Balloon payment auto loans may be right for you, but before you sign for one, you should understand how they work. By reading this guide, you will learn how they function, and you’ll also find out how they can help you. You’ll also learn how to get a car loan payment that you can actually afford.
Balloon payment car loans are ideal for those who are looking for a lower monthly payment. They are structured so that the payments aren’t enough to satisfy the loan—rather, there is a final, much larger payment that must be made. Up until that time, all the payments are applied to the interest only. That means that even with on-time payments, the buyer has little to no equity in the car until the balloon payment is completed. This alone makes balloon payment auto loans a risky proposition for almost everyone.
Many people opt to make the balloon payment by taking out a refinance loan. Most that use a balloon payment loan are strapped for cash and have few other car loan options, and are banking on the improvement of their financial situation in the future, and still others choose to sell the car before the loan is up, paying the loan with the proceeds.
To get a balloon loan, you need to have proof of income and proof of a stable job. You also need to have a decent credit rating, although some lenders are more flexible than others. The biggest requirement is that the buyer is fully aware of the loan’s terms and conditions, and that they understand the pros and cons of this type of loan.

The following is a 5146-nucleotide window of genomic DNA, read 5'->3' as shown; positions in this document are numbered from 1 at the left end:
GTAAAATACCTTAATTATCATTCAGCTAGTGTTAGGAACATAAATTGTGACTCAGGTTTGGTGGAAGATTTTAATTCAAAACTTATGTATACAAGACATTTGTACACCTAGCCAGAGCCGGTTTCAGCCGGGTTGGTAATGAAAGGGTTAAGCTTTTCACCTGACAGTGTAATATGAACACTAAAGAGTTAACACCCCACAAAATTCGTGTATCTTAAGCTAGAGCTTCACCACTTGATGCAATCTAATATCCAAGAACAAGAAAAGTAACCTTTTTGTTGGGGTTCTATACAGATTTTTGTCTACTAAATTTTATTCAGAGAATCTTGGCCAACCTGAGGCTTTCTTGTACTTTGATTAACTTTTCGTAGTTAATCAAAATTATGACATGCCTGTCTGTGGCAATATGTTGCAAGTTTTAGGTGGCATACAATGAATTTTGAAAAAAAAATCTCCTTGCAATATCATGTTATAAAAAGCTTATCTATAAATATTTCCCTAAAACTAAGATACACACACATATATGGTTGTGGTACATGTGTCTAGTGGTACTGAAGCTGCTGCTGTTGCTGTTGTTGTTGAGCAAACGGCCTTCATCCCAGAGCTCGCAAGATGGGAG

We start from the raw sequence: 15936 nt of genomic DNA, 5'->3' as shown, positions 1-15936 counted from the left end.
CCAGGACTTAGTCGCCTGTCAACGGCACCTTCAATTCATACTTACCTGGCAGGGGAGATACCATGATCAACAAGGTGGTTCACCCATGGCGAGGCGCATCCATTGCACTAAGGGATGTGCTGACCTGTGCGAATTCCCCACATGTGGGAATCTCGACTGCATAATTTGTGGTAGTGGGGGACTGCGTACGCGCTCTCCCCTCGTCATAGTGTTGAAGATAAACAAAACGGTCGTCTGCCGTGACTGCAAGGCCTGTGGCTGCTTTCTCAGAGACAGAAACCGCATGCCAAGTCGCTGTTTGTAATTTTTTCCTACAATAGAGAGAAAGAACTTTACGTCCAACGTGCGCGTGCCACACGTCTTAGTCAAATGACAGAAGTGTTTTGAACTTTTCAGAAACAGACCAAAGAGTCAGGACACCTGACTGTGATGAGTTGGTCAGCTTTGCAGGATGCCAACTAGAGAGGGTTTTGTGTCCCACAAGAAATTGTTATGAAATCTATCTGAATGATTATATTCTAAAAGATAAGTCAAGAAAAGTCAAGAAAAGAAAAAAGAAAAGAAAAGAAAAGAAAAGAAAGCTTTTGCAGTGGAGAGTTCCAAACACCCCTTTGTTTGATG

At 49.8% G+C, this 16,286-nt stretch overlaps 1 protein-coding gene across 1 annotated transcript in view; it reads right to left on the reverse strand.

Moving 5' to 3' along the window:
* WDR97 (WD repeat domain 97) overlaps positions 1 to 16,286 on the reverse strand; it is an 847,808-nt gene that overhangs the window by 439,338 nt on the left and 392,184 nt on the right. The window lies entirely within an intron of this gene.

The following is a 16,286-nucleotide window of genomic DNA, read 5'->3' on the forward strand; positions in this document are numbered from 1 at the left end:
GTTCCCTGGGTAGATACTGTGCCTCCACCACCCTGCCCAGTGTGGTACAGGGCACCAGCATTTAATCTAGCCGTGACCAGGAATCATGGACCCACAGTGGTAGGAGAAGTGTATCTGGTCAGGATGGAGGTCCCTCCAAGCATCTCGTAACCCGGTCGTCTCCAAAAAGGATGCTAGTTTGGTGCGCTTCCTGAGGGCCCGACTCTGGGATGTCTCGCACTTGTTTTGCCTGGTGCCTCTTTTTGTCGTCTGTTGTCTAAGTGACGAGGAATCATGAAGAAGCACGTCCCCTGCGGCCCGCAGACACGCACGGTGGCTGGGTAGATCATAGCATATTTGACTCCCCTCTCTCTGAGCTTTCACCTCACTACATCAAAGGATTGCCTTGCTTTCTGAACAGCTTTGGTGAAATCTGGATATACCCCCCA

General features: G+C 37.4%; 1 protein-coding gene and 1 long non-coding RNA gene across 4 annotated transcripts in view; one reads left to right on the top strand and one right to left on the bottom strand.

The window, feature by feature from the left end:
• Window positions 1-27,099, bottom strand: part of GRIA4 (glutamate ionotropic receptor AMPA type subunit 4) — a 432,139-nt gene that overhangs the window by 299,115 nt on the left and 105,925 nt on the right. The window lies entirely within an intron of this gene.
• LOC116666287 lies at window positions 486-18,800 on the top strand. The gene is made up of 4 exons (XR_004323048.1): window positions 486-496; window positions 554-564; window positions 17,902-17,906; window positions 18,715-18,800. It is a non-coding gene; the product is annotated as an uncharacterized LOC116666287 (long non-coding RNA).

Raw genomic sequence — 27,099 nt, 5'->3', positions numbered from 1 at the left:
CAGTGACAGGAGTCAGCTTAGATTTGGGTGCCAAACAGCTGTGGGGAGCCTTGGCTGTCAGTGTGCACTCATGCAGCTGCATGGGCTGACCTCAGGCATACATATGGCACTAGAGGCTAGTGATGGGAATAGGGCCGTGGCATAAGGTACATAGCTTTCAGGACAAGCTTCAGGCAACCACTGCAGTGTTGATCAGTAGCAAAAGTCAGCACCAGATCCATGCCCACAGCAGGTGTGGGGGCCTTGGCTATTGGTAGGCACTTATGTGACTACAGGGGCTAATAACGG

Disadvantages of Balloon Payment Auto Loans
There’s no guarantee that you’ll be in better financial straits in a couple of years, no matter how optimistic you are. You need to have a plan in place, just in case you can’t refinance your car at a better interest rate. How will you pay the loan, because like it or not, you’ll still have to pay that balloon payment. Those who take out balloon payment auto loans are running the risk of losing their car and damaging their credit.
Since you are only paying interest on the loan amount until the end of the loan period, you will probably end up being “upside down,” that is, you’ll owe more than the car is worth. That can make it a lot harder to sell the car at a sufficient amount to pay the balloon payment, or to get refinanced.
Even if you are short on cash, you should approach balloon payment auto loans carefully. Before you sign, consider how much the car is worth now, and also how much you think it will be worth in two or three years when the balloon payment comes due. Also, how much are you willing to give up in order to have that shiny new car? In a lot of instances, a balloon payment loan is more trouble than it’s worth, and all it does is allow you to get into a car loan that you can’t afford to pay.